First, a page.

Presentation on theme: "Designing biochar types to modify selective soil properties USDA United States Department of Agriculture USDA-ARS GRACEnet program Isabel Lima (ARS-NO)-preparation."— Presentation transcript:
Designing biochar types to modify selective soil properties USDA United States Department of Agriculture USDA-ARS GRACEnet program Isabel Lima (ARS-NO)-preparation and characterization of biochar Warren Busscher (ARS-Florence)-soil hydraulics Harry Schomberg (ARS-Watkinsville)-soil N transformations Christoph Steiner (UGA)-preparation and characterization of biochar Julia Gaskin (UGA)-preparation of biochar and MBC KC Das (UGA)-preparation of biochar and properties Mohamed Ahmenda (NC A&T)-preparation of biochar Djaafar Rehrah (NC A&T)-preparation of biochar and characterization SunYoung Bae (NC A&T)-biochar hydrophilic/hydrophobic properties Baoshan Xing (UM-A)-13C NMR & IR characterization of biochar Thomas Ducey (ARS-Florence)-soil microbial population dynamics Jim Reeves (ARS-Beltsville)-NIR characterization of biochar and soils Don Watts (ARS-Florence)-experimental set up and measurements John Loughrin (ARS-Bowling Green)-biochar sorption of pollutants Jeff Novak, USDA-ARS-CPRC Northeast Biochar Symposium November 13, 2009
Physiography of SE USA Coastal Plain In the SE Coastal Plain, most of the agricultural soils formed in fluvial and marine sediments deposited 0.5 to 5 million yrs ago. The soils are sandy with poor fertility, acidic pH values, and low soil organic carbon contents (SOC). Piedmont Coastal Plain 19.1 million acres in SC and about 12.8 million of total land area is in the Coastal Plain (Pam Thomas, SC NRCS)
Soil association across a SC Coastal Plain landscape Coxville Norfolk Bonneau Paired Field at PDREC, Florence SC Deep coring at Paired Field Sandy soils used for agriculture have low to very low %SOC contents with profile depth. How can we increase their potential to sequester more OC in the profile?
Rebuilding SOC using tillage and crop management practices Conservation tillage effect to sequester C was depth dependent. In a 6 year corn + cotton rotation, about 15 Mg OC/ha were returned to sandy soils (Novak et al., 2009). The SOC increased by only 0.51% at 0-3 cm depth (< 4% of total residue OC).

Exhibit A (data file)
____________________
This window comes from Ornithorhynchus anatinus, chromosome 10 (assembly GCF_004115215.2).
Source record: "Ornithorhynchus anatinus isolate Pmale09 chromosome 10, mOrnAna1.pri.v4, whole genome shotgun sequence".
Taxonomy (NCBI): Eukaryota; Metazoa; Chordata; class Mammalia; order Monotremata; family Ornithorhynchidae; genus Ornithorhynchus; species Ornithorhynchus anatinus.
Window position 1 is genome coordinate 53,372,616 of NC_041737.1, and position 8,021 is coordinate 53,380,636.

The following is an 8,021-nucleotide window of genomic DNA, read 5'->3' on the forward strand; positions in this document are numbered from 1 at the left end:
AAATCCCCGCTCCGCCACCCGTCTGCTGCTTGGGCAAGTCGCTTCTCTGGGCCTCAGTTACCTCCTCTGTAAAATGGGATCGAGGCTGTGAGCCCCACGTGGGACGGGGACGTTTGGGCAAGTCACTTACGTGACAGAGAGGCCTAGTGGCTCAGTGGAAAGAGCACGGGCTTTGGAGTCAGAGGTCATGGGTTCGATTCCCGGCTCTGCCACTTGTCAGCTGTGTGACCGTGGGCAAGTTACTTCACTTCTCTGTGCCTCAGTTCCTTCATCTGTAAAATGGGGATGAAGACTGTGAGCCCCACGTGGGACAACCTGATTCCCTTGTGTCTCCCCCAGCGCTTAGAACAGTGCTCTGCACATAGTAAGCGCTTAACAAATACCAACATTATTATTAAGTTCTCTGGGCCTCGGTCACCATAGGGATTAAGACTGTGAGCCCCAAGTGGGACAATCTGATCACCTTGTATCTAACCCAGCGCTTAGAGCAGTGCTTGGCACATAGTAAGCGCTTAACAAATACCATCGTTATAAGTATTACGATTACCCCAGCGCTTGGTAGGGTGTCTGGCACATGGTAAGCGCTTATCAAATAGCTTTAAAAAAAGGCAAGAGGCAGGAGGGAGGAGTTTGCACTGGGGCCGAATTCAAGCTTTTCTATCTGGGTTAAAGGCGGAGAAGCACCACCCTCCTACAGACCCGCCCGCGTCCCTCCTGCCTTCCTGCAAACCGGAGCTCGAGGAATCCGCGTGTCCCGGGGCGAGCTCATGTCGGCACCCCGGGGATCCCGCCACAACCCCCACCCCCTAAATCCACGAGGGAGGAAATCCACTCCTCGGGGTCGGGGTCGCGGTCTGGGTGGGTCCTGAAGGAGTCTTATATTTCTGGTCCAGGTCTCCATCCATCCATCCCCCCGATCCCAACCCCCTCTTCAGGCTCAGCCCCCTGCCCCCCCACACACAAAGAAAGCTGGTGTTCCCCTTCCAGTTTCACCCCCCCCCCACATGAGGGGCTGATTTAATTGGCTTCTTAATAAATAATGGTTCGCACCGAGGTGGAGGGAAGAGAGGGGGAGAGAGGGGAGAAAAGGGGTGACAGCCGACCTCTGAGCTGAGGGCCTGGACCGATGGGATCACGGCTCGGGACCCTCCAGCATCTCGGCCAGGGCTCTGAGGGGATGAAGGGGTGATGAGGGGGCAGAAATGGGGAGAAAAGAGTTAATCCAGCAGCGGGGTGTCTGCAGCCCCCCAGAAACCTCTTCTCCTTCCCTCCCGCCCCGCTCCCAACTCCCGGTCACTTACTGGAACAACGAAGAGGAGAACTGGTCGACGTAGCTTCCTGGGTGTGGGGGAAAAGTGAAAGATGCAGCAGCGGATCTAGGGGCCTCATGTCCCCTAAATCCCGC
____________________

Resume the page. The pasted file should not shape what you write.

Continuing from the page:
Agents to sequester soil OC and lower CO 2 Conservation tillage (low results) C uptake by vegetation (forests) C feedstock for biochar, biofuel, syn- gas manufacture (new) Conservation tillageBiochar from pine
What is biochar? Biochar is a charcoal-like product manufactured in ovens under low/high temperatures, pressures and moisture. It can be made from various organic feedstock’s (plants, manure, byproducts, etc.). Feedstock is subject to pyrolysis (under N 2 ) using fast or slow conditions. Biochar oven at NC A&T Biochar oven at UGA
Advantages of C capture as biochar Liming agent Nutrient source Binds Al Energy source Increases SOC contents Improves soil WHC Lasts for millennia? Pecan shells Pecan biochar in soil Gin trash biochar
Incubated a high T (700º C) pecan-shell biochar (BC) in a Norfolk for 67 d. ● High aromatic character (58%), high OC content (88%), and low amount of functional groups. ● Biochar (0, 0.5, 1 and 2%) was mixed into soil and then leached 2X with di. H2O. ● Measured soil chemical and leachate characteristics. 13 C NMR spectra of pecan biochar Early study (2008) days0 daysSoil + BC (%) % SOC contents Novak et al., Soil Sci. 2009
Designer biochar incubation in soil (2009) Biochar chemical production process and feedstock choice can be planned to create designer biochar that has specific chemical characteristics allowing for more C sequestration and improvement of selective chemical and/or physical issues of sandy Coastal Plain soils. Switchgrass feedstock Pyrolyzer Designer biochar Designer biochar in soil (2%) Soil Incubation for up to 128 d.
Table 1. Biochar recoveries, volatile matter, pH, and surface area measurements (Novak et al., in review) Feedstock Pyrolysis (ºC) C recovered (%) Volatile Matter (%) pH Surface area (m 2 g -1 ) Peanut hull Pecan shell Poultry litter Switchgrass CQuestFlash
Table 3. Mean pH and Mehlich 1 extractable P and Na concentrations in a Norfolk loamy sand at 0 and 128 d † of incubation with different biochar-types (Novak et al, in review). Soil + biocharPyrolysis (Cº)Incubation (d)pHP (lb/a)Na (lb/a) Soil alone Poultry litter Poultry litter CQuest Flash † Soil treatments were leached 4X with di. H 2 O between 0 and 128 d of incubation.
Moisture contents (w w -1 ) of Norfolk loamy sand after biochar additions and leaching with di. water
Table 4. Mean % soil moisture contents † in a Norfolk loamy sand treated with different biochar types (n = 4). % Soil moisture (w w -1 ) on day: Soil + biocharPyrolysis (Cº)02‡2‡ 6 Soil alone a9.6a Poultry litter a12.5b a10.4a Switchgrass b14.3b b19.9b CQuestFlash b14.1b † Soil treatments leached with 1.2 PV of di. H 2 O and leachate collected for 30 h. ‡ Tested using a multiple comparison test vs. control (Holm-Sidek method).
Conclusions: Higher pyrolysis temperatures resulted in lower biochar recoveries, greater surface area, pH, and ash contents. Biochars produced at higher pyrolysis temperatures increased soil pH, influenced N availability, and poultry litter biochar grossly increased Mehlich 1 [Na] and [P]. Water holding capacity varied after biochar incorporation. Biochars can be designed to have specific qualities that can target distinct properties in soils.